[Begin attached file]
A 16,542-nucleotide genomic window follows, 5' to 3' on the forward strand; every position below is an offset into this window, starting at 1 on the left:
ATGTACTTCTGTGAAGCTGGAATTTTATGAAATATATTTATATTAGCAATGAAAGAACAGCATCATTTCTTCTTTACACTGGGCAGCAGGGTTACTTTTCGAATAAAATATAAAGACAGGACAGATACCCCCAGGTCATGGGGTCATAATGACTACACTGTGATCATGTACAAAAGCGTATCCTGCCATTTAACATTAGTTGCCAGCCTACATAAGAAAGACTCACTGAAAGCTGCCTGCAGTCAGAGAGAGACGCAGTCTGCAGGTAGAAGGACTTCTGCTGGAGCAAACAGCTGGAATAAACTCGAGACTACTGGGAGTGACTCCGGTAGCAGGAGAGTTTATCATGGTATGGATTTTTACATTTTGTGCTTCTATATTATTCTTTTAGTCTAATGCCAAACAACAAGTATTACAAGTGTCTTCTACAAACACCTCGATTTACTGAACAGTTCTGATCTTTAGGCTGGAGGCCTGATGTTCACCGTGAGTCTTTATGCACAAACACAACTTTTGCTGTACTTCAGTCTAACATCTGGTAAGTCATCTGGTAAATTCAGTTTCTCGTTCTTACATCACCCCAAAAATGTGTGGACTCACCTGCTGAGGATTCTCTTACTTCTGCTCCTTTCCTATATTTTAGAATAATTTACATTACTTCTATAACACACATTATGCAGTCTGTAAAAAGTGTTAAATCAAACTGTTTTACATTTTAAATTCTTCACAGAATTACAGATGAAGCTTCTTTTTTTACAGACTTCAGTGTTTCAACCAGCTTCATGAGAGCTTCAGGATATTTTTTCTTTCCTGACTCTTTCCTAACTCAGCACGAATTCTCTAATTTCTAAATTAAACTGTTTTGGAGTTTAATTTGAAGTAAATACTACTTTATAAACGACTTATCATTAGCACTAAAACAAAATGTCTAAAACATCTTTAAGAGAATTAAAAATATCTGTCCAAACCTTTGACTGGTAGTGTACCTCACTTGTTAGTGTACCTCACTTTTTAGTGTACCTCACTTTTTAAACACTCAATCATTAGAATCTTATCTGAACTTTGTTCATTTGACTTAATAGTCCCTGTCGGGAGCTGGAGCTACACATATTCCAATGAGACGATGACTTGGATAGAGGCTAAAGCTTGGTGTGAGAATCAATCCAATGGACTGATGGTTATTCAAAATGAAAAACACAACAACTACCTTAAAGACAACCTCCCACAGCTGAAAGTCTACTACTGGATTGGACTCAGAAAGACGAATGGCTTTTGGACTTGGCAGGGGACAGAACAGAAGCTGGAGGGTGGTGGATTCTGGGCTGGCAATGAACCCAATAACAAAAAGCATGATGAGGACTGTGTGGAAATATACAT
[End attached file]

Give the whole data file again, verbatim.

A 16,542-nucleotide genomic window follows, 5' to 3' on the forward strand; every position below is an offset into this window, starting at 1 on the left:
ATGTACTTCTGTGAAGCTGGAATTTTATGAAATATATTTATATTAGCAATGAAAGAACAGCATCATTTCTTCTTTACACTGGGCAGCAGGGTTACTTTTCGAATAAAATATAAAGACAGGACAGATACCCCCAGGTCATGGGGTCATAATGACTACACTGTGATCATGTACAAAAGCGTATCCTGCCATTTAACATTAGTTGCCAGCCTACATAAGAAAGACTCACTGAAAGCTGCCTGCAGTCAGAGAGAGACGCAGTCTGCAGGTAGAAGGACTTCTGCTGGAGCAAACAGCTGGAATAAACTCGAGACTACTGGGAGTGACTCCGGTAGCAGGAGAGTTTATCATGGTATGGATTTTTACATTTTGTGCTTCTATATTATTCTTTTAGTCTAATGCCAAACAACAAGTATTACAAGTGTCTTCTACAAACACCTCGATTTACTGAACAGTTCTGATCTTTAGGCTGGAGGCCTGATGTTCACCGTGAGTCTTTATGCACAAACACAACTTTTGCTGTACTTCAGTCTAACATCTGGTAAGTCATCTGGTAAATTCAGTTTCTCGTTCTTACATCACCCCAAAAATGTGTGGACTCACCTGCTGAGGATTCTCTTACTTCTGCTCCTTTCCTATATTTTAGAATAATTTACATTACTTCTATAACACACATTATGCAGTCTGTAAAAAGTGTTAAATCAAACTGTTTTACATTTTAAATTCTTCACAGAATTACAGATGAAGCTTCTTTTTTTACAGACTTCAGTGTTTCAACCAGCTTCATGAGAGCTTCAGGATATTTTTTCTTTCCTGACTCTTTCCTAACTCAGCACGAATTCTCTAATTTCTAAATTAAACTGTTTTGGAGTTTAATTTGAAGTAAATACTACTTTATAAACGACTTATCATTAGCACTAAAACAAAATGTCTAAAACATCTTTAAGAGAATTAAAAATATCTGTCCAAACCTTTGACTGGTAGTGTACCTCACTTGTTAGTGTACCTCACTTTTTAGTGTACCTCACTTTTTAAACACTCAATCATTAGAATCTTATCTGAACTTTGTTCATTTGACTTAATAGTCCCTGTCGGGAGCTGGAGCTACACATATTCCAATGAGACGATGACTTGGATAGAGGCTAAAGCTTGGTGTGAGAATCAATCCAATGGACTGATGGTTATTCAAAATGAAAAACACAACAACTACCTTAAAGACAACCTCCCACAGCTGAAAGTCTACTACTGGATTGGACTCAGAAAGACGAATGGCTTTTGGACTTGGCAGGGGACAGAACAGAAGCTGGAGGGTGGTGGATTCTGGGCTGGCAATGAACCCAATAACAAAAAGCATGATGAGGACTGTGTGGAAATATACAT